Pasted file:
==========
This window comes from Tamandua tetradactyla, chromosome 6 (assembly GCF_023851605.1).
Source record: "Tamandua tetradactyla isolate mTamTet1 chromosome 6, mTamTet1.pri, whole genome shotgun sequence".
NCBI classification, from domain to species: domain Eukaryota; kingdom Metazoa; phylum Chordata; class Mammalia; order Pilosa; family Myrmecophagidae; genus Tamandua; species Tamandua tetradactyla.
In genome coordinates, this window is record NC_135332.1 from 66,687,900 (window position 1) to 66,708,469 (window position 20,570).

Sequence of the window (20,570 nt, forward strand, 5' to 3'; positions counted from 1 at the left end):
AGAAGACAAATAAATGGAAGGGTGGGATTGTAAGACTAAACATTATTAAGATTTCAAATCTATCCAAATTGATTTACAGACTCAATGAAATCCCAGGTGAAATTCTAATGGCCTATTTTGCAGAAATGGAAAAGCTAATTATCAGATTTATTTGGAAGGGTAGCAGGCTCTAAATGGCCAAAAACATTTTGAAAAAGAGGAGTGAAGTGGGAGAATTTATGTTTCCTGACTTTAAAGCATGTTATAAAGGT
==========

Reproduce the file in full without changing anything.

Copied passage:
This window comes from Tamandua tetradactyla, chromosome 6 (assembly GCF_023851605.1).
Source record: "Tamandua tetradactyla isolate mTamTet1 chromosome 6, mTamTet1.pri, whole genome shotgun sequence".
NCBI classification, from domain to species: domain Eukaryota; kingdom Metazoa; phylum Chordata; class Mammalia; order Pilosa; family Myrmecophagidae; genus Tamandua; species Tamandua tetradactyla.
In genome coordinates, this window is record NC_135332.1 from 66,687,900 (window position 1) to 66,708,469 (window position 20,570).

Sequence of the window (20,570 nt, forward strand, 5' to 3'; positions counted from 1 at the left end):
AGAAGACAAATAAATGGAAGGGTGGGATTGTAAGACTAAACATTATTAAGATTTCAAATCTATCCAAATTGATTTACAGACTCAATGAAATCCCAGGTGAAATTCTAATGGCCTATTTTGCAGAAATGGAAAAGCTAATTATCAGATTTATTTGGAAGGGTAGCAGGCTCTAAATGGCCAAAAACATTTTGAAAAAGAGGAGTGAAGTGGGAGAATTTATGTTTCCTGACTTTAAAGCATGTTATAAAGGT